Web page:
Bizarro Jeff

  7. I’m not swallowing the “must rewrite the program for the G5”. NO OTHER 32-bit application HAD to be completely rewritten!! The G5 runs ALL 32-bit code natively… and FASTER than the G4!! MS could have left the original code alone and merely added to it. Eventually they could have written a G5-only code for even greater speed, but it is NOT necessary and no sacrifices needed to be made.

    So, now Microsoft has their usual lame excuse (why people STILL swallow it I don’t know) that it HAD to be rewritten -AND- with so little time we had to leave out parts (sounds like regurgitated Longhorn excuses) and it will run slower.

    Yea.. right.. okay, I believe that…. NOT!!!

    There is no reason, incentive or logic for Microsoft to make an emulator for the Mac platform; their direct competition. The only logical action for Microsoft is to slowly cripple it to the point of uselessness… WHICH THEY ARE DOING!!!!

  8. The story from MS that after they bought VPC from Connectix they “suddenly found out” the G5 did not support pseudo little-endian code is pure BS.

    Microsoft, as a major software developer for the Mac is one of the first organizations to get information on what hardware changes are coming down the road for the Mac.

    I find it completely impossible to believe that MS bought VPC and two months later the announcement of the G5 was a complete surprise.

    Several ISVs announced the same day as the announcements of the G5s that they had new software updates which specifically take advantage of the G5. Is Microsoft claiming Apple kept them in the dark and told everyone else? Absolutely not. However, they foist upon the public the lie that they were surprised by the G5 and its effect on VPC.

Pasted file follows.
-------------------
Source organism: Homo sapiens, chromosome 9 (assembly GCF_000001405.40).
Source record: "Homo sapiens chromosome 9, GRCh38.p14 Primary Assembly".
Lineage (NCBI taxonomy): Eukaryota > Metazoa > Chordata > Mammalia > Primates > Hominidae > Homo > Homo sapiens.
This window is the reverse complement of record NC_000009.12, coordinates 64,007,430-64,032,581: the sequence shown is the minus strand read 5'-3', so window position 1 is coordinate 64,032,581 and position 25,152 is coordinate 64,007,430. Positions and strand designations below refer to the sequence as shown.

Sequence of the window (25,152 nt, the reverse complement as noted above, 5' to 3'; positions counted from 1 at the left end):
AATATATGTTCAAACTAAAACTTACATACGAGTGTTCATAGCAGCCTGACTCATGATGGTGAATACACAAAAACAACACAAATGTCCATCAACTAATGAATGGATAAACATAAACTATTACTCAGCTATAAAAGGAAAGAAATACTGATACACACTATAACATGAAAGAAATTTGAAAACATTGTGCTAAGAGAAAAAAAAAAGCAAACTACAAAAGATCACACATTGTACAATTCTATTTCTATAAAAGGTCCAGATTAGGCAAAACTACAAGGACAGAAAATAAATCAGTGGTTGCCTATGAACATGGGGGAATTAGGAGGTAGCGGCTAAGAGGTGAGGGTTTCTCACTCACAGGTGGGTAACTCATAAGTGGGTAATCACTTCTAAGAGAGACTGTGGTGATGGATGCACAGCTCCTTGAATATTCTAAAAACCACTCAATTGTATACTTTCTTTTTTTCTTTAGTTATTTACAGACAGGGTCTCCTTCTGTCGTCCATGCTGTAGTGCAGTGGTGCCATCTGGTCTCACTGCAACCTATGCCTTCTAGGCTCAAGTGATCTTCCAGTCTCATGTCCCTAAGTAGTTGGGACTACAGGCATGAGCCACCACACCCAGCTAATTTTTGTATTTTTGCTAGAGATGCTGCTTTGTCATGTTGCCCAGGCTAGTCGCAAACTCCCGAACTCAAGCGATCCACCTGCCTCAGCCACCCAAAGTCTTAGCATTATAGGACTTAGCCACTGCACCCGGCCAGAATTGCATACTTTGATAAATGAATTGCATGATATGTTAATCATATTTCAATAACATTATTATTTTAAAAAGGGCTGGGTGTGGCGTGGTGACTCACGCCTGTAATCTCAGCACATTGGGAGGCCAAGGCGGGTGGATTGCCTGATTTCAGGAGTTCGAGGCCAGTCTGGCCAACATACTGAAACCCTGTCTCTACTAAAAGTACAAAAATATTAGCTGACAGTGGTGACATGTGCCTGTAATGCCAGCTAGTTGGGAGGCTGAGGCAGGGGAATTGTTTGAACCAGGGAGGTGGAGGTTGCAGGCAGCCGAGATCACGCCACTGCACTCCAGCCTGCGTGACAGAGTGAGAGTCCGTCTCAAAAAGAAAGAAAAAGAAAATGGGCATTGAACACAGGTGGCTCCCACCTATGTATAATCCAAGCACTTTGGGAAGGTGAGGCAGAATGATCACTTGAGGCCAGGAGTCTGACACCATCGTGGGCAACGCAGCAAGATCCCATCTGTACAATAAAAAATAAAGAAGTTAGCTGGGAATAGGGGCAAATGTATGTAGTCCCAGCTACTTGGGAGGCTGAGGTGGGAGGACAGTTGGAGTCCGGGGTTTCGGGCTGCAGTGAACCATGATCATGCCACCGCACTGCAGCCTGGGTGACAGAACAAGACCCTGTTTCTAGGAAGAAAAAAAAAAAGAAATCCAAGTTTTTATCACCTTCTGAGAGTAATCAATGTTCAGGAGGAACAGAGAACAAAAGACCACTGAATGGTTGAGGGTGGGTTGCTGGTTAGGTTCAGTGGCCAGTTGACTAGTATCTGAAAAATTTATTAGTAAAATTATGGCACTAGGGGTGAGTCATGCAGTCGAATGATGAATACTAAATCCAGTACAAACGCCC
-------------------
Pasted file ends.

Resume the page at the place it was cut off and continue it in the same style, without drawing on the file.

I’ve needed to use VPC for several years. I started with VPC 4 moved to VPC 5 then VPC 6 — all under Connectix. It got better with each revision.

    Then MS bought it and came out with VPC 6.1 which ran Windows XP Professional. VPC 6.1 was (and is) MUCH, MUCH slower than VPC 6. I have run it on two different G4 boxes (one desktop and one laptop) both with one gigabyte of RAM. Thus even giving VPC 6.1 the maximum amount of headroom Microsoft’s point release of 6.1 is much slower than Connectix’s previous VPC 6.

    I never expected VPC (in any form) to run as fast as native Intel or AMD hardware. However, VPC 4, 5 & 6 were quite usable. Microsoft’s VPC 6.1 is tolerable only when absolutely necessary such as when I am on the road and need to use that one program.

    If Microsoft’s VPC 7.0 is not back to the speed of VPC 6.0 on the G4 what is it’s purpose? Certainly it will be faster on a dual processor 2.5 GHz G5, but will it be usable on a 1 GHz G4 laptop?

  9. If VPC on a Mac had greater security, identical features as Windows, and ran as fast as (or faster than) Windows on a PC the next question would be, “Why own a PC?” PC manufacturers would find this news unbearable, especially with the development of 64-bit architecture on the Mac.

    MS bought Connectix not to improve the features of VPC or hasten development of VPC, but to prevent Connectix from making Windows on a PC the laughing stock of modern technology and functionally irrelevant.

    Microsoft is running scared. MS has proved that it is less interested in technological competence and development than it is in its own survival.

  10. VPC 7 was ready months ago. They were just waiting for SP2 to be finalized so they could test it on VPC 7 before it was released.

    I also heard it just will work with XP not with 95-98-ME, 2000-NT or PC Linux.

    My source was someone on the MBU with an online Blog. But what the hell do I know?

  11. I have to agree that the G5 missing feature excuse sounds very thin.

    Thought I read that M$ was using PowerMac G5’s to develop for the next rev of the Xbox for at least the past year?

    Billions spent per year on R&D, and the left hand doesn’t know what the right is doing.